In the series “A’s to Z’s of Grants with Ease”. We previously covered the first half of the alphabet and now we will explore Monarch butterflies, NRCS and On-farm energy audit.
Monarchs: USDA is launching a new conservation effort to help agricultural producers provide food and habitat for monarch butterflies in the Midwest and southern Great Plains. NRCS will invest $4 million in 2016 to help combat the iconic species’ decline. States included are at the heart of the butterfly’s migration route, including Illinois, Indiana, Iowa, Kansas, Minnesota, Missouri, Ohio, Oklahoma, Texas and Wisconsin. You could receive CSP funding if you live in these states and want to plant milkweed and other nectar-rich plants along field borders, in buffers along waterways or around wetlands, in pastures and other suitable locations. Remember that CSP funding can offer your farm $80,000/year for a 5-year contract if you have 2 eligible entities.
NRCS: The USDA’s Natural Resources Conservation Service administers the EQIP, CSP, and CRP programs, which we have mentioned previously. The NRCS website describes the 5-step process of working with NRCS as:
- Planning (visit their office to discuss your goals);
- Application (with their assistance, you complete the application process. Applications for most programs are accepted on a continuous basis, but they’re considered for funding in different ranking periods. Be sure to ask your local NRCS district conservationist about the deadline for the ranking period to ensure you turn in your application in time.For many states, the application period is now, so do not delay or you might have to wait an entire year.
- They determine if you are eligible, which you should be.
- Ranking: NRCS will take a look at the applications and rank them according to local resource concerns, the amount of conservation benefits the work will provide and the needs of applicants.
- If you’re selected, you can choose whether to sign the contract for the work to be done. Once you sign the contract, you’ll be provided standards and specifications for completing the practice or practices, and then you will have a specified amount of time to implement. Once the work is implemented and inspected, you’ll be paid the rate of compensation for the work if it meets NRCS standards and specifications.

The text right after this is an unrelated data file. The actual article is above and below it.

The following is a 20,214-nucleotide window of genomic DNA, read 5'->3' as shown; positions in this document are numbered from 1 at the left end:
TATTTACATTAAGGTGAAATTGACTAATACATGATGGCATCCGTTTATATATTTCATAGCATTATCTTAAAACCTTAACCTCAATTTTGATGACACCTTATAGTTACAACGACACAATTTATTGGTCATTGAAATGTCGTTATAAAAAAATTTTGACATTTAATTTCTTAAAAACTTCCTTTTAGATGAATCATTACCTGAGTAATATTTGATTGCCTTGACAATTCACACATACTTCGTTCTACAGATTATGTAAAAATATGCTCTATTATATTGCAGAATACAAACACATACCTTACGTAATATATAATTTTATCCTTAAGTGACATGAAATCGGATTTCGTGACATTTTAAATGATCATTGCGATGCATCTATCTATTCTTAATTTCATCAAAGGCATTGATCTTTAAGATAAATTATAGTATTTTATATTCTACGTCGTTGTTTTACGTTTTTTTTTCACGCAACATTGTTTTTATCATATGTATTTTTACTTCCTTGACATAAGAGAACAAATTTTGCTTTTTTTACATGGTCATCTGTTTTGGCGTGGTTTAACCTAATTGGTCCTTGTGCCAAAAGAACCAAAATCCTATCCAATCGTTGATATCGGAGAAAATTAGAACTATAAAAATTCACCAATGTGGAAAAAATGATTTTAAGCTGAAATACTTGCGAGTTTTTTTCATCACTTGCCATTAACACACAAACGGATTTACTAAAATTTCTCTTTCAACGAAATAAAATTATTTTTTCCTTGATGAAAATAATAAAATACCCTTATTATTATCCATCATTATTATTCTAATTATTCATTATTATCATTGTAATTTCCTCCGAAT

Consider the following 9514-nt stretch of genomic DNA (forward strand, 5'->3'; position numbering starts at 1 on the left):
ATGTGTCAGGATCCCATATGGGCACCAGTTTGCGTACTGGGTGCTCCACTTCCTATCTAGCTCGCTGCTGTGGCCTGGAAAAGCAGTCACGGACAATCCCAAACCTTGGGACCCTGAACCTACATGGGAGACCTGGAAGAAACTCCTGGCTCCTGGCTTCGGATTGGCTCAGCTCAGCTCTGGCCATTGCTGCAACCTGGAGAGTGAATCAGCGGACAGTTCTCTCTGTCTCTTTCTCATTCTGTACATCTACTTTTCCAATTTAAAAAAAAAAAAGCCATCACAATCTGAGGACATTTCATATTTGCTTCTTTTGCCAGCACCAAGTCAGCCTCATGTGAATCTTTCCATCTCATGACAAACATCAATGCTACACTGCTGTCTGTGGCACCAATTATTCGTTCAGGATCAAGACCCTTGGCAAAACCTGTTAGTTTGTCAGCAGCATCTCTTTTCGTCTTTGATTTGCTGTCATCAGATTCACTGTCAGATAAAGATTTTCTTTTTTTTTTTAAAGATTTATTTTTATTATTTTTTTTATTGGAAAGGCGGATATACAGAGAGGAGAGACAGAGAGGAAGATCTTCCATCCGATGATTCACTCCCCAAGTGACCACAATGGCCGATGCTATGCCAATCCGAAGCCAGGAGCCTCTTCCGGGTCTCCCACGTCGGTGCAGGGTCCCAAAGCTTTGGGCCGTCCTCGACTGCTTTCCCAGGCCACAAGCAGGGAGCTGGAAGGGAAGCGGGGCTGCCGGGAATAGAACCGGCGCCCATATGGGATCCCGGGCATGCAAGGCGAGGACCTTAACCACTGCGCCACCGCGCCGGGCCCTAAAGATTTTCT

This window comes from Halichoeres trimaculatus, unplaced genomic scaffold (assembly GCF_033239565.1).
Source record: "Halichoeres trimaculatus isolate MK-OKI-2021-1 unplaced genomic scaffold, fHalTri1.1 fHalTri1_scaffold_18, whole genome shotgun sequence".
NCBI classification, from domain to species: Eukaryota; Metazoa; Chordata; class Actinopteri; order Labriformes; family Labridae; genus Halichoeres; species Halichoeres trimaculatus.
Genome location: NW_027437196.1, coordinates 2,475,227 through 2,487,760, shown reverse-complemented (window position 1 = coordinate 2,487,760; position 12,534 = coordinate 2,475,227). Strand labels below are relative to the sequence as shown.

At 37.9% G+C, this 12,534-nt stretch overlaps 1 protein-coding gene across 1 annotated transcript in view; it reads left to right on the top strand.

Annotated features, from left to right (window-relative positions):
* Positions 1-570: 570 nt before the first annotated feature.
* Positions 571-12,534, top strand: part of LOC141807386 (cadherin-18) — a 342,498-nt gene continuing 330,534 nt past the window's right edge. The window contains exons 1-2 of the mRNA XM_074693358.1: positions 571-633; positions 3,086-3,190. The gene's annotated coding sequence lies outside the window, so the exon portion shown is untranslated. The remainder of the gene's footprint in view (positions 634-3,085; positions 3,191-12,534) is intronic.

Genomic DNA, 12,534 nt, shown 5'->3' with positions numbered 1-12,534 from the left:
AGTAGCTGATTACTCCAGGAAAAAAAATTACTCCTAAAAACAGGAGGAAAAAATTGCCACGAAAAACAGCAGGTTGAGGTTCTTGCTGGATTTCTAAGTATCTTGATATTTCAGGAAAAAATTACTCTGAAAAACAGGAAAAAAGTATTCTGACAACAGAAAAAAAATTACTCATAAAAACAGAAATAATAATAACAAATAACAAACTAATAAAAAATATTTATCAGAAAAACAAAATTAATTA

On-farm energy audit: You may ask NRCS if they will fund a Conservation Activity Plan 128 (CAP 128), which is an on-farm energy audit. The only time I’ve heard of NRCS saying “no” was when they did not have enough money that year and they advised the applicant to ask again the following year. Once you have the contractual approval from them, you may select a Technical Service Provider (TSP) from their list to come to your farm and write a report advising you of ways to save money on utility bills. Bruce Everly of EIM is a TSP in most states and he charges no additional fees beyond what NRCS pays. Regardless of whom you select, we strongly encourage you to take advantage of this opportunity. Not only does the CAP 128 report give suggestions for reducing your utility bills, but many times the report can be used to secure NRCS funding to help purchase the energy-saving devices.
More in our next issue, where we’ll continue untangling the alphabet soup of grant and subsidy acronyms!